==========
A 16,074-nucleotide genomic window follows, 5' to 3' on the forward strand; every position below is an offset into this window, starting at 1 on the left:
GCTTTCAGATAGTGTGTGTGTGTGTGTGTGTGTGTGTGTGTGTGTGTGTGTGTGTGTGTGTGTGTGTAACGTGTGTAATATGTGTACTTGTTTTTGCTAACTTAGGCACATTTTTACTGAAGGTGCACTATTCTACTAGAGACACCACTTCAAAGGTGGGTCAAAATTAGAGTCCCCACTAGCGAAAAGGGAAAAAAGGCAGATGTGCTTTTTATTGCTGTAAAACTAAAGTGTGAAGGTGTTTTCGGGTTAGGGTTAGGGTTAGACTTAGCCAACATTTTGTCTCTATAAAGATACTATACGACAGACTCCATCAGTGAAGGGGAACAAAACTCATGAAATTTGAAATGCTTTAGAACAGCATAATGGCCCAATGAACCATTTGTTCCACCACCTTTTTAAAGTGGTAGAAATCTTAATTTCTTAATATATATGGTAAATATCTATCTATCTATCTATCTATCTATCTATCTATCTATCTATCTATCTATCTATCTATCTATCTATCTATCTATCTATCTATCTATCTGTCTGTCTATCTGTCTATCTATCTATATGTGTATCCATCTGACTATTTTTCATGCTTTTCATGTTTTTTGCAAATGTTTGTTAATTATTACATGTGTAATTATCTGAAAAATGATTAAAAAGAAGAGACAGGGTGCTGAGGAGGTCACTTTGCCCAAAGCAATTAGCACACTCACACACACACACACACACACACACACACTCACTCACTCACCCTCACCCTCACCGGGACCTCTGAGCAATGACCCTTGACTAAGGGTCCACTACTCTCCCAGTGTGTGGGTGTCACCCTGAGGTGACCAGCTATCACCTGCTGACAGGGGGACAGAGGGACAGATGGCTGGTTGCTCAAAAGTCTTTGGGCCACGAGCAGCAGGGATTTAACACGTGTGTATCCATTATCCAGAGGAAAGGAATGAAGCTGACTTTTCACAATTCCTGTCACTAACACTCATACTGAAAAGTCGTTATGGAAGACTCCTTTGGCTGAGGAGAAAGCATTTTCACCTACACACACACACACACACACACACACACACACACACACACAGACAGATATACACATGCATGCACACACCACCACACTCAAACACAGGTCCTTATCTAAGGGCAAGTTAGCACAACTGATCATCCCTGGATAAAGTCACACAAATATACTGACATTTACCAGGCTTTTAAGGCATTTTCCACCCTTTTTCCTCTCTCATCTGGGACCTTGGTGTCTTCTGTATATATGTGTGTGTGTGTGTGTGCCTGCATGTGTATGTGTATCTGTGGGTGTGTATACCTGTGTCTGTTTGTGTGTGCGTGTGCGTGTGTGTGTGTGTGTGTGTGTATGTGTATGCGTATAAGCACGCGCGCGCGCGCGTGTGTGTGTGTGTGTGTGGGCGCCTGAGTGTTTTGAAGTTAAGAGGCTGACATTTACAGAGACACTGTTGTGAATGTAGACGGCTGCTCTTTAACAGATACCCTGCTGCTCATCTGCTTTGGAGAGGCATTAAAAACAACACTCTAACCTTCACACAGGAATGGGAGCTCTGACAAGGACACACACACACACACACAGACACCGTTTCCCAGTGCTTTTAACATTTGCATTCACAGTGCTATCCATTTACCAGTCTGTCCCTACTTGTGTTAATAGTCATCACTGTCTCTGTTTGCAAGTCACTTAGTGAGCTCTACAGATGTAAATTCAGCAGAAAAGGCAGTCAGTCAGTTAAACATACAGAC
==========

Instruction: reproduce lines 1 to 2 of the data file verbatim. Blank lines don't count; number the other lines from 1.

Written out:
A 16,074-nucleotide genomic window follows, 5' to 3' on the forward strand; every position below is an offset into this window, starting at 1 on the left:
GCTTTCAGATAGTGTGTGTGTGTGTGTGTGTGTGTGTGTGTGTGTGTGTGTGTGTGTGTGTGTGTGTAACGTGTGTAATATGTGTACTTGTTTTTGCTAACTTAGGCACATTTTTACTGAAGGTGCACTATTCTACTAGAGACACCACTTCAAAGGTGGGTCAAAATTAGAGTCCCCACTAGCGAAAAGGGAAAAAAGGCAGATGTGCTTTTTATTGCTGTAAAACTAAAGTGTGAAGGTGTTTTCGGGTTAGGGTTAGGGTTAGACTTAGCCAACATTTTGTCTCTATAAAGATACTATACGACAGACTCCATCAGTGAAGGGGAACAAAACTCATGAAATTTGAAATGCTTTAGAACAGCATAATGGCCCAATGAACCATTTGTTCCACCACCTTTTTAAAGTGGTAGAAATCTTAATTTCTTAATATATATGGTAAATATCTATCTATCTATCTATCTATCTATCTATCTATCTATCTATCTATCTATCTATCTATCTATCTATCTATCTATCTATCTATCTATCTGTCTGTCTATCTGTCTATCTATCTATATGTGTATCCATCTGACTATTTTTCATGCTTTTCATGTTTTTTGCAAATGTTTGTTAATTATTACATGTGTAATTATCTGAAAAATGATTAAAAAGAAGAGACAGGGTGCTGAGGAGGTCACTTTGCCCAAAGCAATTAGCACACTCACACACACACACACACACACACACACACTCACTCACTCACCCTCACCCTCACCGGGACCTCTGAGCAATGACCCTTGACTAAGGGTCCACTACTCTCCCAGTGTGTGGGTGTCACCCTGAGGTGACCAGCTATCACCTGCTGACAGGGGGACAGAGGGACAGATGGCTGGTTGCTCAAAAGTCTTTGGGCCACGAGCAGCAGGGATTTAACACGTGTGTATCCATTATCCAGAGGAAAGGAATGAAGCTGACTTTTCACAATTCCTGTCACTAACACTCATACTGAAAAGTCGTTATGGAAGACTCCTTTGGCTGAGGAGAAAGCATTTTCACCTACACACACACACACACACACACACACACACACACACACACAGACAGATATACACATGCATGCACACACCACCACACTCAAACACAGGTCCTTATCTAAGGGCAAGTTAGCACAACTGATCATCCCTGGATAAAGTCACACAAATATACTGACATTTACCAGGCTTTTAAGGCATTTTCCACCCTTTTTCCTCTCTCATCTGGGACCTTGGTGTCTTCTGTATATATGTGTGTGTGTGTGTGTGCCTGCATGTGTATGTGTATCTGTGGGTGTGTATACCTGTGTCTGTTTGTGTGTGCGTGTGCGTGTGTGTGTGTGTGTGTGTGTATGTGTATGCGTATAAGCACGCGCGCGCGCGCGTGTGTGTGTGTGTGTGTGGGCGCCTGAGTGTTTTGAAGTTAAGAGGCTGACATTTACAGAGACACTGTTGTGAATGTAGACGGCTGCTCTTTAACAGATACCCTGCTGCTCATCTGCTTTGGAGAGGCATTAAAAACAACACTCTAACCTTCACACAGGAATGGGAGCTCTGACAAGGACACACACACACACACACAGACACCGTTTCCCAGTGCTTTTAACATTTGCATTCACAGTGCTATCCATTTACCAGTCTGTCCCTACTTGTGTTAATAGTCATCACTGTCTCTGTTTGCAAGTCACTTAGTGAGCTCTACAGATGTAAATTCAGCAGAAAAGGCAGTCAGTCAGTTAAACATACAGAC